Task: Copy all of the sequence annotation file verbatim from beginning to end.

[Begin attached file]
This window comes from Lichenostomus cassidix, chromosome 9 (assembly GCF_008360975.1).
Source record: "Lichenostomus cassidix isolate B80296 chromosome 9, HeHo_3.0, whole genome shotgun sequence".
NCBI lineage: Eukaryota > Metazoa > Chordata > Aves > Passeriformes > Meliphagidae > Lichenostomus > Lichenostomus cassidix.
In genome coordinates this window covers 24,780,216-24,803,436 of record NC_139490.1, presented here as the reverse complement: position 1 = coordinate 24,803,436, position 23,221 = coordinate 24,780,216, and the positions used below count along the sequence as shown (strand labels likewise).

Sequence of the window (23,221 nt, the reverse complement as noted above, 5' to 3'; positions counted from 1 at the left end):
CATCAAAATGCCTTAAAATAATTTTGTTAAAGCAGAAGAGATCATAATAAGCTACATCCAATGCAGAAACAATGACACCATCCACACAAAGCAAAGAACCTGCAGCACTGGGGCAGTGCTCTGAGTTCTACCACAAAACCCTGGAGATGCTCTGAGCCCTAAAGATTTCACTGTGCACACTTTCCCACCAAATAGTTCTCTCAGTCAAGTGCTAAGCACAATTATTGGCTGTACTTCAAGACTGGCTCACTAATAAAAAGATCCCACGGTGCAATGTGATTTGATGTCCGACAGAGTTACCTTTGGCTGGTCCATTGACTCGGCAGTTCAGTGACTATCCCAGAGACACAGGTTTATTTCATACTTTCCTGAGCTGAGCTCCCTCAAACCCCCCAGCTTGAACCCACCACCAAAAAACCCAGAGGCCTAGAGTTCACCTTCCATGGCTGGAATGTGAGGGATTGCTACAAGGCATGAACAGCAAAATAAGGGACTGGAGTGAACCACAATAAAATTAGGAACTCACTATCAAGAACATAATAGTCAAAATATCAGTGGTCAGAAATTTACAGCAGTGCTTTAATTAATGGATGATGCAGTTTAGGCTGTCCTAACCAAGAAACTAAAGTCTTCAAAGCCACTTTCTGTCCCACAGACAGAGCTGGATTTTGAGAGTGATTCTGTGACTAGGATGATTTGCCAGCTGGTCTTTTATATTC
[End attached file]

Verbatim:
This window comes from Lichenostomus cassidix, chromosome 9 (assembly GCF_008360975.1).
Source record: "Lichenostomus cassidix isolate B80296 chromosome 9, HeHo_3.0, whole genome shotgun sequence".
NCBI lineage: Eukaryota > Metazoa > Chordata > Aves > Passeriformes > Meliphagidae > Lichenostomus > Lichenostomus cassidix.
In genome coordinates this window covers 24,780,216-24,803,436 of record NC_139490.1, presented here as the reverse complement: position 1 = coordinate 24,803,436, position 23,221 = coordinate 24,780,216, and the positions used below count along the sequence as shown (strand labels likewise).

Sequence of the window (23,221 nt, the reverse complement as noted above, 5' to 3'; positions counted from 1 at the left end):
CATCAAAATGCCTTAAAATAATTTTGTTAAAGCAGAAGAGATCATAATAAGCTACATCCAATGCAGAAACAATGACACCATCCACACAAAGCAAAGAACCTGCAGCACTGGGGCAGTGCTCTGAGTTCTACCACAAAACCCTGGAGATGCTCTGAGCCCTAAAGATTTCACTGTGCACACTTTCCCACCAAATAGTTCTCTCAGTCAAGTGCTAAGCACAATTATTGGCTGTACTTCAAGACTGGCTCACTAATAAAAAGATCCCACGGTGCAATGTGATTTGATGTCCGACAGAGTTACCTTTGGCTGGTCCATTGACTCGGCAGTTCAGTGACTATCCCAGAGACACAGGTTTATTTCATACTTTCCTGAGCTGAGCTCCCTCAAACCCCCCAGCTTGAACCCACCACCAAAAAACCCAGAGGCCTAGAGTTCACCTTCCATGGCTGGAATGTGAGGGATTGCTACAAGGCATGAACAGCAAAATAAGGGACTGGAGTGAACCACAATAAAATTAGGAACTCACTATCAAGAACATAATAGTCAAAATATCAGTGGTCAGAAATTTACAGCAGTGCTTTAATTAATGGATGATGCAGTTTAGGCTGTCCTAACCAAGAAACTAAAGTCTTCAAAGCCACTTTCTGTCCCACAGACAGAGCTGGATTTTGAGAGTGATTCTGTGACTAGGATGATTTGCCAGCTGGTCTTTTATATTC